was the second Neil Gaiman work that I've read, the first being Stardust
when I was in the eighth grade. It probably wasn't the best order to read Gaiman's works in, the 'adult fairytale' coming before the 'children's fantasy/horror story', but nevertheless, I really enjoyed Coraline
and may give 'Stardust' another chance in the future.
This story is about a young girl named Coraline Jones who is bored. Her parents are very focused on their work lives, which leaves Coraline a lot of time to explore and talk to her various strange neighbours. There is also a curious door in her drawing room that usually opens up to a brick wall. However, making a later attempt at getting through, she finds a world that is strangely similar to her own. In this world, her parents seem loving and dedicated, and would like to keep her under their watchful creepy button eyes forever. When Coraline returns to her own world, she finds her parents gone; taken prisoner by her terrifying 'other' mother. Coraline summons her bravery, and with the help of a talking cat and a stone, plays a terrifying game with the other mother to free her actual parents and other prisoners.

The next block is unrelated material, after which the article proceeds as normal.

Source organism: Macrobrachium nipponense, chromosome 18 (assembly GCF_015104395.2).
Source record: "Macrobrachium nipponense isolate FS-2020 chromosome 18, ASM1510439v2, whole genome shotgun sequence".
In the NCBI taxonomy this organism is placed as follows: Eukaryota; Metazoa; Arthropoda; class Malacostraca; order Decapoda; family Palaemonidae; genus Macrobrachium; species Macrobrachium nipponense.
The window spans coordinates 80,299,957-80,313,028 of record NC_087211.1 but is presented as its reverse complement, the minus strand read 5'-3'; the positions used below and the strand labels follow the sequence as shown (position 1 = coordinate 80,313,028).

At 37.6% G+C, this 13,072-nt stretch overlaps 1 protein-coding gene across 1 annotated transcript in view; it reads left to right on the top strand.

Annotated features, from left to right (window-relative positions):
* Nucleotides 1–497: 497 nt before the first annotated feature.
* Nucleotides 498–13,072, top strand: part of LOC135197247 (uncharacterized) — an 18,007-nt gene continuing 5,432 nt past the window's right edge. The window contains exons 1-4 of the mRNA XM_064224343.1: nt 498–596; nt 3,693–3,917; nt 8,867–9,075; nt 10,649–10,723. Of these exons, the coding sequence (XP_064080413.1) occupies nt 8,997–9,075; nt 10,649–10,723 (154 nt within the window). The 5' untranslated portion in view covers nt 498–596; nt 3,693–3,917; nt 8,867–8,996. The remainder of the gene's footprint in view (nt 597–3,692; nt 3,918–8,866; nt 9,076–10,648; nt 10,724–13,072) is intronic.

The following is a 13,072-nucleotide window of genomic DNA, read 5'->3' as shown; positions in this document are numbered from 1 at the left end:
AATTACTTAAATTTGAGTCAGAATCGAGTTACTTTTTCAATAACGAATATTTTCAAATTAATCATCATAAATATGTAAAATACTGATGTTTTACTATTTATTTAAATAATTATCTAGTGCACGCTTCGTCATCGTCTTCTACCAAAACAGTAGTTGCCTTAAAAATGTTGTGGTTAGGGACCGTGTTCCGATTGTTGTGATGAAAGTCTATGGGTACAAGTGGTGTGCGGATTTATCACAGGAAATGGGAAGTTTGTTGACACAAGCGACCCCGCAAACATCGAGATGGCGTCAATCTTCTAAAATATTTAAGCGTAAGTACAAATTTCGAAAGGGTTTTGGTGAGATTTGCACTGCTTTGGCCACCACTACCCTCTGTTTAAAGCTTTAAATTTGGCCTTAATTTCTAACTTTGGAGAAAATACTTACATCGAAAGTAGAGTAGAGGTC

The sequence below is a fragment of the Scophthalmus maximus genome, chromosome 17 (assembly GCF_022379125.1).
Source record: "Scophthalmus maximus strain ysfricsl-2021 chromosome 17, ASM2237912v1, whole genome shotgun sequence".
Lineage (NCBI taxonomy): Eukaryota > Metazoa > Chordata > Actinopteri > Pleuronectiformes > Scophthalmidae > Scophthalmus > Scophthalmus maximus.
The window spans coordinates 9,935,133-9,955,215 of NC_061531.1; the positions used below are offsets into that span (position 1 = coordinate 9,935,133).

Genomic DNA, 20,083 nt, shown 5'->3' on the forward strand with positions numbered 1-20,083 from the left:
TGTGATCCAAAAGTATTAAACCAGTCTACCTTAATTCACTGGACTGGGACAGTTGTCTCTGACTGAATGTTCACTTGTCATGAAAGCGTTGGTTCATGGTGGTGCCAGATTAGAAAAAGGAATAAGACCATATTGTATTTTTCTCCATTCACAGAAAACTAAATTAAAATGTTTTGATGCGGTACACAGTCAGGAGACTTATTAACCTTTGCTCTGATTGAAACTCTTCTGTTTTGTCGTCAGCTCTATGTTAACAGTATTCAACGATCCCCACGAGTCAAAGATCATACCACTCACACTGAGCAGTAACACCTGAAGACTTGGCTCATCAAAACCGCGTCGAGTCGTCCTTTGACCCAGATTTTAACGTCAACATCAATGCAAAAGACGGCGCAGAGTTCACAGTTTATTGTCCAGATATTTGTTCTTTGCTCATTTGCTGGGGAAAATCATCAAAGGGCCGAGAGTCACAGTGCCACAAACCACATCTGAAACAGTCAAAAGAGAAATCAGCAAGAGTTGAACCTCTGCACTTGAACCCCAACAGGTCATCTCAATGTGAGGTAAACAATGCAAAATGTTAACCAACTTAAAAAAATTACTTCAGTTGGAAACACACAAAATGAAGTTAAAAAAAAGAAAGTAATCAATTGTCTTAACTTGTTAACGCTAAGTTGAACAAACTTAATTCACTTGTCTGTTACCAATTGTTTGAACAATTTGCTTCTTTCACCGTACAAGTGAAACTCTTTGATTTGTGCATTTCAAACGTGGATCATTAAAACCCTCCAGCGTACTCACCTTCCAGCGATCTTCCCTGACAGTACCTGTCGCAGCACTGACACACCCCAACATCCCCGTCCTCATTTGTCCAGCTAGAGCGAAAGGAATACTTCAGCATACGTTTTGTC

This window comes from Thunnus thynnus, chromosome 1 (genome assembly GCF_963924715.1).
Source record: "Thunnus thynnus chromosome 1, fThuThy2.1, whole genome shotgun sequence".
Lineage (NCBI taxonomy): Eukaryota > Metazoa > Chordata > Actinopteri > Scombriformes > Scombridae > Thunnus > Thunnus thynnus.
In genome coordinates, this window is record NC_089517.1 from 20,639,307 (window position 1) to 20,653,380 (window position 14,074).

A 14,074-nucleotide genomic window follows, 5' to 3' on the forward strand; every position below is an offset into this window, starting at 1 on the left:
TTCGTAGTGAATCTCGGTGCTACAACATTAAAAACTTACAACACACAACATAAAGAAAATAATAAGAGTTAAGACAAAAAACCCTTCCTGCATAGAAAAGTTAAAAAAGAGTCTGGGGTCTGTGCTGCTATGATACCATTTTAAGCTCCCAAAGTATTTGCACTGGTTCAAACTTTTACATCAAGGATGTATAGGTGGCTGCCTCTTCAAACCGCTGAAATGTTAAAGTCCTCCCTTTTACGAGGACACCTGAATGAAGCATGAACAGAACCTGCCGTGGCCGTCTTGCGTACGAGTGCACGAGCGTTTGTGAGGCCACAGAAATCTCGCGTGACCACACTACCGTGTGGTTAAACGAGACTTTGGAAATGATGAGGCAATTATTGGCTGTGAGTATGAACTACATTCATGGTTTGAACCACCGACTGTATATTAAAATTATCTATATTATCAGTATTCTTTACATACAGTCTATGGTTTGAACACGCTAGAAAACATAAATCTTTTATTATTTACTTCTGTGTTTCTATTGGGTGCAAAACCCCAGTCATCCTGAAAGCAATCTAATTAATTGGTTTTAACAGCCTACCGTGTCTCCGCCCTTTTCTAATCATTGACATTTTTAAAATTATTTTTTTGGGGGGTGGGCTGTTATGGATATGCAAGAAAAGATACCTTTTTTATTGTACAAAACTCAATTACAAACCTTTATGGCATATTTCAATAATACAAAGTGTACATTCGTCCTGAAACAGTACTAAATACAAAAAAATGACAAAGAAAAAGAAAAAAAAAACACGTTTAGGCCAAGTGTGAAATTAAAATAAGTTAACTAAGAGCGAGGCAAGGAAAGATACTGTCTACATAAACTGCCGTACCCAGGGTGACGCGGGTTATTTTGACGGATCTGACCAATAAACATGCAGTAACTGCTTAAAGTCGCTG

I really liked Gaiman's writing style in this book. It isn't elaborate or wordy, but manages to convey the story and entice readers of all ages.
Overall, I this was a book that I definitely enjoyed reading. I loved the creepiness of the other world, and I loved the bravery and tenacity of young Coraline.
- this book was engaging and kind of creepyWriting quality
- as I said before, it wasn't wordy or elaborate, but it was great for this storyCharacters (development & depth)
- Coraline was a great heroine, who is very brave and easy to root for. I loved the character of the creepy 'other mother' who displays a wide range of emotions and is a complex and fascinating antagonist.Plot
- I've seen plots with mirror worlds and such, but I found that this book was a creative and fresh take on the idea.